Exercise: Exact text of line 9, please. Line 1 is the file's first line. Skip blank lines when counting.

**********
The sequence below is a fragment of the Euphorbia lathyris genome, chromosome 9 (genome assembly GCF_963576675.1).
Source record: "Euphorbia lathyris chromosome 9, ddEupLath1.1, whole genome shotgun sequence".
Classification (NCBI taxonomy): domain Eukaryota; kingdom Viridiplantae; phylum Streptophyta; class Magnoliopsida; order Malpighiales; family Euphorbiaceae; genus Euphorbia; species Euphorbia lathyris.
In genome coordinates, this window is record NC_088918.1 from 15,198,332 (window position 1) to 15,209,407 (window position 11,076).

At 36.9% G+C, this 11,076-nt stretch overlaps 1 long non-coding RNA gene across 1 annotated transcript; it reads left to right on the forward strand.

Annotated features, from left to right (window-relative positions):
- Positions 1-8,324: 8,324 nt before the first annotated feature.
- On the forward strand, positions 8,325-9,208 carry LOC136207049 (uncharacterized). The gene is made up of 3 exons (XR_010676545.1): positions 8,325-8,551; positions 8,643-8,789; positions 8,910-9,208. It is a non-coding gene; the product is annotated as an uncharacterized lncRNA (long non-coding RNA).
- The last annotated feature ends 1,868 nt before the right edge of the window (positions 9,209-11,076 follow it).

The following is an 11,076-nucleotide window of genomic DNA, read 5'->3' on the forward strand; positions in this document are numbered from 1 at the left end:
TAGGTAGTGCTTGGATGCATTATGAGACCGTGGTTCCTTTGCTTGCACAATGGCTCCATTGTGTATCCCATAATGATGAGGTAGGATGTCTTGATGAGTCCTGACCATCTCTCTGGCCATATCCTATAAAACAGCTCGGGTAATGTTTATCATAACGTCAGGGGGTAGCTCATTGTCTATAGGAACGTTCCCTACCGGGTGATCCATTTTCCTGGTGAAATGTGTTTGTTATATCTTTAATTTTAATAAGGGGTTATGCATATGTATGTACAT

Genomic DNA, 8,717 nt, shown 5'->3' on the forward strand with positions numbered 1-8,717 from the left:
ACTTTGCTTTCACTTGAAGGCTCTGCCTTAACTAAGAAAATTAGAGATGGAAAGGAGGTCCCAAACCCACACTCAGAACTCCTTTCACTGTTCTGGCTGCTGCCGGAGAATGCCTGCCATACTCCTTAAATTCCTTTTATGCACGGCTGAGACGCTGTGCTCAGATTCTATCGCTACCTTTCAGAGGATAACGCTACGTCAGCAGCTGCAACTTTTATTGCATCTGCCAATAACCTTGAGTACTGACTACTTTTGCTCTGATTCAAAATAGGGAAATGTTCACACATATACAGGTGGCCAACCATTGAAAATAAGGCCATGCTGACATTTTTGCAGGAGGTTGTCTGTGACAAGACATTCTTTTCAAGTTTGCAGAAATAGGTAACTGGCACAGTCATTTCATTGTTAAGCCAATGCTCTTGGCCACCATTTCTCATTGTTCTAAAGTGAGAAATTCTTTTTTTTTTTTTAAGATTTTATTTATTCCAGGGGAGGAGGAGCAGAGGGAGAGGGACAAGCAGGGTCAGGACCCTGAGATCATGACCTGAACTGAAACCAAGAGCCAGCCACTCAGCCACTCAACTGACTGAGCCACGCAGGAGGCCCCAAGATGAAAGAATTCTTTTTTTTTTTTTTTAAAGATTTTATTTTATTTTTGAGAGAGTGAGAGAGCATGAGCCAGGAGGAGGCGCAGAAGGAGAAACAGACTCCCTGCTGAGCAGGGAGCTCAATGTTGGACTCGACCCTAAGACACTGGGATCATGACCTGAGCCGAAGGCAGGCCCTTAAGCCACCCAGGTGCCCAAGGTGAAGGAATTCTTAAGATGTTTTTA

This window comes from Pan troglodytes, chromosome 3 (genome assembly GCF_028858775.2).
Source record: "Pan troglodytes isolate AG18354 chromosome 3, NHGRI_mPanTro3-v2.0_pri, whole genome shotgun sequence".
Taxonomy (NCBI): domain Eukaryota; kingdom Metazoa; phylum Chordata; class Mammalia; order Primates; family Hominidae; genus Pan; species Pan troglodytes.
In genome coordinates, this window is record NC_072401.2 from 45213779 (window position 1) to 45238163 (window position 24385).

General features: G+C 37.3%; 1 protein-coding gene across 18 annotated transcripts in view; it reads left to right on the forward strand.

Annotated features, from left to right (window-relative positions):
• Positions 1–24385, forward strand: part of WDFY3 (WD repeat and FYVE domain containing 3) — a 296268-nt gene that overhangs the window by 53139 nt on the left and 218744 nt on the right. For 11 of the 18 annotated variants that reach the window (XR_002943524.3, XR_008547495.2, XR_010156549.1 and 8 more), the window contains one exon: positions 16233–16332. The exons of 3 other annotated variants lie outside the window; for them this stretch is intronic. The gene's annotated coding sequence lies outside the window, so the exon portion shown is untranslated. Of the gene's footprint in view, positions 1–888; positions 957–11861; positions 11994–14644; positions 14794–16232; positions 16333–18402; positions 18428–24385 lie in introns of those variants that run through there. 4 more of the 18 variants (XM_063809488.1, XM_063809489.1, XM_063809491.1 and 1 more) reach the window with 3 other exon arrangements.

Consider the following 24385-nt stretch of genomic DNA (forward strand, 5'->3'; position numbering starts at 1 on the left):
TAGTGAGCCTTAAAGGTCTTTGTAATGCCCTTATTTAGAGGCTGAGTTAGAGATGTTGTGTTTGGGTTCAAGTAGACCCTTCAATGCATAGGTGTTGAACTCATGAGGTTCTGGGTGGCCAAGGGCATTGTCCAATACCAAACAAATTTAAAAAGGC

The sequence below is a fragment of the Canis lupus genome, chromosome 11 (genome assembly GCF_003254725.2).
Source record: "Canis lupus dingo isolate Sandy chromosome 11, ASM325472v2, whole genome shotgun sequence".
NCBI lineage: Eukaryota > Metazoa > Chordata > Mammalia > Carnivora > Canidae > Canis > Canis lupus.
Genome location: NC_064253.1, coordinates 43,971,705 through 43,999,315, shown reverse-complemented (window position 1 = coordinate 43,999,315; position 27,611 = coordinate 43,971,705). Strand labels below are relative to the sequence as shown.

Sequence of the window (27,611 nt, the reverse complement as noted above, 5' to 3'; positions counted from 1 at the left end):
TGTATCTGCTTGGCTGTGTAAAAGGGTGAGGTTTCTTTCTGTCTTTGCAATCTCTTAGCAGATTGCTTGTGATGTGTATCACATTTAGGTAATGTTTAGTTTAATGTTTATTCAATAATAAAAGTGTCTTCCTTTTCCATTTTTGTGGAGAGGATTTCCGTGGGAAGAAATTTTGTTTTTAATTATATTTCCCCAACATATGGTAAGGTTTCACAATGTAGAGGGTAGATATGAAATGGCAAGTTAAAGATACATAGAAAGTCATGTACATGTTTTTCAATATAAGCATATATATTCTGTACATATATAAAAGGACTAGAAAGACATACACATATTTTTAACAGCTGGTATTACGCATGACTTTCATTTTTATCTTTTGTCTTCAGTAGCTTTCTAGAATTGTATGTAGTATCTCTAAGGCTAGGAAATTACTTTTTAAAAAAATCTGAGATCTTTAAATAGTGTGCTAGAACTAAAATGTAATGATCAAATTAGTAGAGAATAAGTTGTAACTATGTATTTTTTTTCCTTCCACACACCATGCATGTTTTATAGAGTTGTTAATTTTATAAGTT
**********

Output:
- The last annotated feature ends 1,868 nt before the right edge of the window (positions 9,209-11,076 follow it).